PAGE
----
it was the JagDoom code, levels and resources that were used to develop most of the other console Dooms, obviously excluding the Nintendo ones (because Nintendo had to be special). 

1

GBA Doom (1) says "Hi!". GBA Doom is probably the last port ever to be based off the Jaguar codebase. And even though Doom 64 is an original game instead of a port, it still uses an engine very similar to the PSX Doom engine... which of couse was based off the Jaguar codebase.

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Doom 64 was actually made on a modified version of the PSX Doom engine.  Not just similar.  Like, Midway continued to tweak it for Doom 64 after the tweaks they made for the PSX.  So extrapolate further and you can see what's possible.

 

Props for acknowledging where the GBA Doom fits into all this.  Then Doom II for GBA was made on the Southpaw engine.  They apparently split a level in two on GBA Doom for some reason, probably having to do with processing constraints.  But I'd love to see a port/conversion of it to PC.

 

I recommend looking up the Doom 64 tech bible.  It makes a fascinating read!

Edited by rabidrage

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Don't expect it to look much better on PS2 than on PSX; the renderer actually works like the software renderer, just pushes each column as polygons. Unless it were somehow hacked to be higher resolution, you'll never get more than 256 visible columns.

 

On that note, I find it regretful that they didn't correct the aspect ratio. Not only do the levels look squished down; it would've been crisper vertically than PC Doom, essentially for free, and would make up for the loss in horizontal res IMO.

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16 hours ago, rabidrage said:

Doom 64 was actually made on a modified version of the PSX Doom engine.  Not just similar.  Like, Midway continued to tweak it for Doom 64 after the tweaks they made for the PSX.  So extrapolate further and you can see what's possible.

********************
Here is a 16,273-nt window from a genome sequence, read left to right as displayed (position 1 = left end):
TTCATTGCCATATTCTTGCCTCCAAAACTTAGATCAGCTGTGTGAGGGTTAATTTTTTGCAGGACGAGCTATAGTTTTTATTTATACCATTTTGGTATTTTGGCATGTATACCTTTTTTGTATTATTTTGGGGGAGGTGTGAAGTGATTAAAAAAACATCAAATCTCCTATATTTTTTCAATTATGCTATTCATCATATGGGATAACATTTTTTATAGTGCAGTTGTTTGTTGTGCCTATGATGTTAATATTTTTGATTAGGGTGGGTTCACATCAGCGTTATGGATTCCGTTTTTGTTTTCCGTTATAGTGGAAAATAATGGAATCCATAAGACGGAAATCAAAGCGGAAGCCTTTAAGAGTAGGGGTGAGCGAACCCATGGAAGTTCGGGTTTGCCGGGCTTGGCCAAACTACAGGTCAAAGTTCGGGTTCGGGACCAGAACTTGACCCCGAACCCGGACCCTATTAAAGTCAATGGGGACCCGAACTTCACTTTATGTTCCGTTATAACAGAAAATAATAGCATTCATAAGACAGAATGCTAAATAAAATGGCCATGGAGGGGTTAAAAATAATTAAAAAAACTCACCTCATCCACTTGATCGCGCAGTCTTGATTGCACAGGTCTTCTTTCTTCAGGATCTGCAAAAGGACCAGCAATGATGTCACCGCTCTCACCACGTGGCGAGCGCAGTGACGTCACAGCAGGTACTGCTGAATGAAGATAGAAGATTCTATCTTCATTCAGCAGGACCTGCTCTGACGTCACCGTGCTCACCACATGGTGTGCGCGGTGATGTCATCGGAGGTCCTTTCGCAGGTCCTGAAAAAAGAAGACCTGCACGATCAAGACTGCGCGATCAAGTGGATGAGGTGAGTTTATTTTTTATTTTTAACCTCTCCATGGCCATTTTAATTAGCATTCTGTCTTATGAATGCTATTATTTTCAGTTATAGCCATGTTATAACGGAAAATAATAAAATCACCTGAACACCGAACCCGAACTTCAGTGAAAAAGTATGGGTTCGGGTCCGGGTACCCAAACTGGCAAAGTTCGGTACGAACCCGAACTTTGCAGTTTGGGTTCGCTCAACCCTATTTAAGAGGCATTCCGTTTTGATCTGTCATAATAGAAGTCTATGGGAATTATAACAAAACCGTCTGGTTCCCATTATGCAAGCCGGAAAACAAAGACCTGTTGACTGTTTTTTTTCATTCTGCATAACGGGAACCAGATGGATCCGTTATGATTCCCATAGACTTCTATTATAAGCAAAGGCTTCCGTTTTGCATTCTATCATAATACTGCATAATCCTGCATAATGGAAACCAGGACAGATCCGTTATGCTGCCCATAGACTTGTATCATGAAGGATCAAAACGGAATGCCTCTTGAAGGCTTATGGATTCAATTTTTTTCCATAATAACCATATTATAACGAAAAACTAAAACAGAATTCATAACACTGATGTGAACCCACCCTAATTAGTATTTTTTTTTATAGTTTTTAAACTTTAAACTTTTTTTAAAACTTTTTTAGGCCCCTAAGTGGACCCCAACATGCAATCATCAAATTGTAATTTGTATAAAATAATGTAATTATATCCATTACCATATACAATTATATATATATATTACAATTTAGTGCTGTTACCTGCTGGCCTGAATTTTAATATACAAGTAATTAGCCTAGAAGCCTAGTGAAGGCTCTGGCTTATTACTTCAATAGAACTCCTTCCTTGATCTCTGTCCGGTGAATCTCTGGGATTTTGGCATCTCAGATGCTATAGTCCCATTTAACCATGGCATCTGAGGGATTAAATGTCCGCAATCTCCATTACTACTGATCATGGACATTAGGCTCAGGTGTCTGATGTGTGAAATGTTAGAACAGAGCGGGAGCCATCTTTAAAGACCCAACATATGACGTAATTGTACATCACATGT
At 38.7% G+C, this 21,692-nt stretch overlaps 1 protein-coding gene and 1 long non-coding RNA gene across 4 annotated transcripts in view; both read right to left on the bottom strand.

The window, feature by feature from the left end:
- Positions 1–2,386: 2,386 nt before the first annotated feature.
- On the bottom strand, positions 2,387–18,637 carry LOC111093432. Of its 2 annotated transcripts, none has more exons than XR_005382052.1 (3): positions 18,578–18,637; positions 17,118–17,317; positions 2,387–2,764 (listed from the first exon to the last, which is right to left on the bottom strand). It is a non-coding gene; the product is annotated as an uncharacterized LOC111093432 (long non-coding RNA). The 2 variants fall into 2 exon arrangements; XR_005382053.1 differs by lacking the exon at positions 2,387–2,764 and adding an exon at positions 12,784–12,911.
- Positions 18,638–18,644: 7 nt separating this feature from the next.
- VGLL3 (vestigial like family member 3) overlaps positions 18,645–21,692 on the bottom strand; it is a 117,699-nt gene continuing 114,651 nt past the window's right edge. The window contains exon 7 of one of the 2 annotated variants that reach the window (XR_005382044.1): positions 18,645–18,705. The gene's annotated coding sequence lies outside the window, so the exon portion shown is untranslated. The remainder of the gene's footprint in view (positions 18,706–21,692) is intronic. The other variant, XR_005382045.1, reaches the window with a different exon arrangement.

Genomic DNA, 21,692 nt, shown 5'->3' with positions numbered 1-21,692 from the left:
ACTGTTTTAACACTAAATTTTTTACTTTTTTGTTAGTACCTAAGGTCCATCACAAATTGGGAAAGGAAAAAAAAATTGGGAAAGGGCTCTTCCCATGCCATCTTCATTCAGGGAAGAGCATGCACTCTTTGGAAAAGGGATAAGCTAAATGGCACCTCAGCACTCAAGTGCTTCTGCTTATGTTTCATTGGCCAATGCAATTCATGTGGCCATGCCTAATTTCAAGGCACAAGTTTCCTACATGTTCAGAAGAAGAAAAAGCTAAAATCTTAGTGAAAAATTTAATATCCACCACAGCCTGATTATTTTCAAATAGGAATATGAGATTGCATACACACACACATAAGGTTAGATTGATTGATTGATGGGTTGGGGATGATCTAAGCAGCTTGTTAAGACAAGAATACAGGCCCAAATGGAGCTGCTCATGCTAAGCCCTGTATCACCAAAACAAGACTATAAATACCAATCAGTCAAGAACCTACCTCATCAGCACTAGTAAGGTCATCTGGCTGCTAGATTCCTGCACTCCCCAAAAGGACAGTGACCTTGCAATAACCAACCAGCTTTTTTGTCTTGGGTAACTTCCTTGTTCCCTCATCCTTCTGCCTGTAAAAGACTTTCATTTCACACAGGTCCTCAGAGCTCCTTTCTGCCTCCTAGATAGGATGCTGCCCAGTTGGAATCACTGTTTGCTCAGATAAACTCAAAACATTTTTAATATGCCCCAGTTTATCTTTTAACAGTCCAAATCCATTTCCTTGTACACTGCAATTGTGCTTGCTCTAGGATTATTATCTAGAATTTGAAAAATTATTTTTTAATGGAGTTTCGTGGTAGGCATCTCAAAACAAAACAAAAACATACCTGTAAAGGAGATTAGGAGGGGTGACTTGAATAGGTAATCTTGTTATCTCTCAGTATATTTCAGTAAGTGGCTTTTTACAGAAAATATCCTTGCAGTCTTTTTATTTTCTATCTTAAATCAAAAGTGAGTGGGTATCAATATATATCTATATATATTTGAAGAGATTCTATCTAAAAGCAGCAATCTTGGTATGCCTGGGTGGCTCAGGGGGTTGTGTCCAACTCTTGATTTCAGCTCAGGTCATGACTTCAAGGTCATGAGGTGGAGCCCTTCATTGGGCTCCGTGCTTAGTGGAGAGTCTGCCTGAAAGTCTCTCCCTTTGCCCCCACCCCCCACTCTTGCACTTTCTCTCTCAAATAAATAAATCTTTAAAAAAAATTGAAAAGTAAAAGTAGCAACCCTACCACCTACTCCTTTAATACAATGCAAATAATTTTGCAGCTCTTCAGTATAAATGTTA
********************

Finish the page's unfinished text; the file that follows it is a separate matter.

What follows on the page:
Props for acknowledging where the GBA Doom fits into all this.  Then Doom II for GBA was made on the Southpaw engine.  They apparently split a level in two on GBA Doom for some reason, probably having to do with processing constraints.  But I'd love to see a port/conversion of it to PC.

 

I recommend looking up the Doom 64 tech bible.  It makes a fascinating read!

a couple actually. Industrial Zone and The Chasm had to be split up because of large map sizes.

 

though someone did made a wad extractor for the GBA Doom II a while back so here it is:

 

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The behavior of PlayStation Doom doesn't change when it's played on PS2 - it's being run on a copy of the PSOne hardware inside the console. Likewise, Doom 64 does not support the Nintendo 64 RAM expansion. It will never use it even if one is installed - doing so requires special programming in the cartridge to deliberately make use of that RAM and Doom 64 has no such coding.

 

I own all of these and the consoles to play them on, and have cooperated in their reverse engineering.

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23 minutes ago, Quasar said:

Likewise, Doom 64 does not support the Nintendo 64 RAM expansion. It will never use it even if one is installed - doing so requires special programming in the cartridge to deliberately make use of that RAM and Doom 64 has no such coding.

So this whole time I've been playing Doom 64 on the real N64 lately, the RAM booster has been giving no benefit? And here I thought it was running better than without it.

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Indeed the RAM booster is only good for higher-resolution sprites/textures mostly and Doom 64 didn't implement those. But even if they had them it likely would tax the graphics processing and actually reduce the frame rate of the game (this was a problem for many games that used the RAM expansion). I never knew though that the PS2 had smoothing options, apparently PS3 has them too for PS1 emulation. I will try them out!